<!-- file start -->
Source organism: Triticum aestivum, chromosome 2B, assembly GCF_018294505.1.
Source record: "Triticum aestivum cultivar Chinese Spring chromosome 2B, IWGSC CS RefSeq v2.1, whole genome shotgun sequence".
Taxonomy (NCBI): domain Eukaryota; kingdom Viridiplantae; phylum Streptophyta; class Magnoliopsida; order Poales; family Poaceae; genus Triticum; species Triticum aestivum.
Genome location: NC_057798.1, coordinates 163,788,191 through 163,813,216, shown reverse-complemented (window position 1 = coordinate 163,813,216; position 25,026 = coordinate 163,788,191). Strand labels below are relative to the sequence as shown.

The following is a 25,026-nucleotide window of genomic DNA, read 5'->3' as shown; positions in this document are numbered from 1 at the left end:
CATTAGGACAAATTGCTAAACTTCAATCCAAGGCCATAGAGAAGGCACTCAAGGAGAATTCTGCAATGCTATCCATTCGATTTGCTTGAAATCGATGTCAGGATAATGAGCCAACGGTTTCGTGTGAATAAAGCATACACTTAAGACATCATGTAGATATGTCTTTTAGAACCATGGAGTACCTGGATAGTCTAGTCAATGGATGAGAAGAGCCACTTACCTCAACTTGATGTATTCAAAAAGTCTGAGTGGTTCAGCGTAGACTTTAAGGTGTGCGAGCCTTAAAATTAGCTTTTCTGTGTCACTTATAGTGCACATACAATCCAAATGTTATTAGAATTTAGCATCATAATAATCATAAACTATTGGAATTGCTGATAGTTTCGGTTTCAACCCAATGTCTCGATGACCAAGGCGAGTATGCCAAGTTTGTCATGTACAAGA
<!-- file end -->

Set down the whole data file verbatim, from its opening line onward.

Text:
Source organism: Triticum aestivum, chromosome 2B, assembly GCF_018294505.1.
Source record: "Triticum aestivum cultivar Chinese Spring chromosome 2B, IWGSC CS RefSeq v2.1, whole genome shotgun sequence".
Taxonomy (NCBI): domain Eukaryota; kingdom Viridiplantae; phylum Streptophyta; class Magnoliopsida; order Poales; family Poaceae; genus Triticum; species Triticum aestivum.
Genome location: NC_057798.1, coordinates 163,788,191 through 163,813,216, shown reverse-complemented (window position 1 = coordinate 163,813,216; position 25,026 = coordinate 163,788,191). Strand labels below are relative to the sequence as shown.

The following is a 25,026-nucleotide window of genomic DNA, read 5'->3' as shown; positions in this document are numbered from 1 at the left end:
CATTAGGACAAATTGCTAAACTTCAATCCAAGGCCATAGAGAAGGCACTCAAGGAGAATTCTGCAATGCTATCCATTCGATTTGCTTGAAATCGATGTCAGGATAATGAGCCAACGGTTTCGTGTGAATAAAGCATACACTTAAGACATCATGTAGATATGTCTTTTAGAACCATGGAGTACCTGGATAGTCTAGTCAATGGATGAGAAGAGCCACTTACCTCAACTTGATGTATTCAAAAAGTCTGAGTGGTTCAGCGTAGACTTTAAGGTGTGCGAGCCTTAAAATTAGCTTTTCTGTGTCACTTATAGTGCACATACAATCCAAATGTTATTAGAATTTAGCATCATAATAATCATAAACTATTGGAATTGCTGATAGTTTCGGTTTCAACCCAATGTCTCGATGACCAAGGCGAGTATGCCAAGTTTGTCATGTACAAGA